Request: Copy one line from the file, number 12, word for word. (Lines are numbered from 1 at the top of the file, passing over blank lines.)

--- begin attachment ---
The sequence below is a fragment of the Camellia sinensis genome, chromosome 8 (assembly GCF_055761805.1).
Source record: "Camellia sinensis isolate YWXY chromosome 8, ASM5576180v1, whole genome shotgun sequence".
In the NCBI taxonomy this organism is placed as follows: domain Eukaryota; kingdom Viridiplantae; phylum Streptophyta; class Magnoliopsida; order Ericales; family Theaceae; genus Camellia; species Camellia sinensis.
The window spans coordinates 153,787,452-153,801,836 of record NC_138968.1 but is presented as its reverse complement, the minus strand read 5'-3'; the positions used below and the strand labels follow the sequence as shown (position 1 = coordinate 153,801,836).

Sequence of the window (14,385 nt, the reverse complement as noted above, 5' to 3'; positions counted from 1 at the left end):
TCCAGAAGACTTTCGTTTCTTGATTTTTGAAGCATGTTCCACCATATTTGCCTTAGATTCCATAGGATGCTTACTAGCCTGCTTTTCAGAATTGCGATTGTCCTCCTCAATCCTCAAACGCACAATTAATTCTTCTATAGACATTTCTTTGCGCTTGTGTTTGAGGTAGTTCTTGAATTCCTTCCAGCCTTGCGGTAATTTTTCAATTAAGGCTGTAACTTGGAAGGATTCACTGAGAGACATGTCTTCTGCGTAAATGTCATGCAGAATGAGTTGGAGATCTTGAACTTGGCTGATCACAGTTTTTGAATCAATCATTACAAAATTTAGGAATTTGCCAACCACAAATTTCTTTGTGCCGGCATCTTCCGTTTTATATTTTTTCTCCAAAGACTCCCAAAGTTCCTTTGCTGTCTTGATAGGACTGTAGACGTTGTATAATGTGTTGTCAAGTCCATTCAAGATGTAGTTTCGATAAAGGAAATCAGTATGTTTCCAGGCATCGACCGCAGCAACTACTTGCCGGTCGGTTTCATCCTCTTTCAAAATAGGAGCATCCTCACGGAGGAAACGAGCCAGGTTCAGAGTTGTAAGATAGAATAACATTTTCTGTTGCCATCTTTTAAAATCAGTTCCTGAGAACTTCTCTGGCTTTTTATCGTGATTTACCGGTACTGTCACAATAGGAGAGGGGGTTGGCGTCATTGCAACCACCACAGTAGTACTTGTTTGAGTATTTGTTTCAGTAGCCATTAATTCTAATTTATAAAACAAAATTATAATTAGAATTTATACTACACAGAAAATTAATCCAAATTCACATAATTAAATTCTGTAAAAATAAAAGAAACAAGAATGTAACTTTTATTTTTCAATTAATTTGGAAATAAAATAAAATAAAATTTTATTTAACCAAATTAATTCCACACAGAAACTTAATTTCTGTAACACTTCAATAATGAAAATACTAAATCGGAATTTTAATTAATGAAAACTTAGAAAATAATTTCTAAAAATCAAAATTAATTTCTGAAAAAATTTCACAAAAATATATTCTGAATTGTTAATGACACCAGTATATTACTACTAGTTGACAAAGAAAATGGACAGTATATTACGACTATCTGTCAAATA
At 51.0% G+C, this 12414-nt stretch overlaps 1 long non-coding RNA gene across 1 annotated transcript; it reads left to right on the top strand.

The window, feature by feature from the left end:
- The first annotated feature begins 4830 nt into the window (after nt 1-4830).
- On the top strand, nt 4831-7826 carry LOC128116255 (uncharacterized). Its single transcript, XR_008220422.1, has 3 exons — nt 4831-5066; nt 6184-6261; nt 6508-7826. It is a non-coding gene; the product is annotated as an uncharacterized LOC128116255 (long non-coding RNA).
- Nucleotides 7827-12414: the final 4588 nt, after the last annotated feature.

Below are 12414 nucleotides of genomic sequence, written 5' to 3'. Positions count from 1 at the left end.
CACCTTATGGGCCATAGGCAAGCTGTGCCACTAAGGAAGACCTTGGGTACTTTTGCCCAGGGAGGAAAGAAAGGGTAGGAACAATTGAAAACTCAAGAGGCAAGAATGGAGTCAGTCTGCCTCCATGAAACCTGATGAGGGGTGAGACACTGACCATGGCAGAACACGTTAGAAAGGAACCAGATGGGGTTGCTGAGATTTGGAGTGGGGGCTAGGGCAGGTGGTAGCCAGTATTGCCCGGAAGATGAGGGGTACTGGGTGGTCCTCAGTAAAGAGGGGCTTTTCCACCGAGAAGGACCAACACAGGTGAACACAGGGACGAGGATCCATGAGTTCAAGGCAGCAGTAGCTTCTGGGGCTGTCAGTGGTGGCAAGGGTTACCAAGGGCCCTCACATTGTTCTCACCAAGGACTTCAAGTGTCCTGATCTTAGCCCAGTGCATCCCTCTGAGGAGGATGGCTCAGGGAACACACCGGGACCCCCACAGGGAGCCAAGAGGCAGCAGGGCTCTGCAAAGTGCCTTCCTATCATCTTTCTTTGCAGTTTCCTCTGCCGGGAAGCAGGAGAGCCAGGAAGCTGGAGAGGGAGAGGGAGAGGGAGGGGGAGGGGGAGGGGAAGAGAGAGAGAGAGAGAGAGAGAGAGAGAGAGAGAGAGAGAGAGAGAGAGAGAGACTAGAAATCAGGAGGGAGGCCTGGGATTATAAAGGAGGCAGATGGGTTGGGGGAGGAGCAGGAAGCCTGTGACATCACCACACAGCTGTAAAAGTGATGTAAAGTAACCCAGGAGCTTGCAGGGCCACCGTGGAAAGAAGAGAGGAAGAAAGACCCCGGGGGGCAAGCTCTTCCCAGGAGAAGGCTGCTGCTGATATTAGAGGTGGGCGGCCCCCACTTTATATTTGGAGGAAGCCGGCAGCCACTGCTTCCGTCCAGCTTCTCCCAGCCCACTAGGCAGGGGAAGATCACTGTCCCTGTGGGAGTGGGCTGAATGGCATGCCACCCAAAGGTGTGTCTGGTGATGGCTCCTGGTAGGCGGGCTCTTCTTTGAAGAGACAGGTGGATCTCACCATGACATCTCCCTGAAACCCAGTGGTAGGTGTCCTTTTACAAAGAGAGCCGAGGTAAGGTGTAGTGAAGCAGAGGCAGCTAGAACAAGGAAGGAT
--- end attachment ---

Below are 12414 nucleotides of genomic sequence, written 5' to 3'. Positions count from 1 at the left end.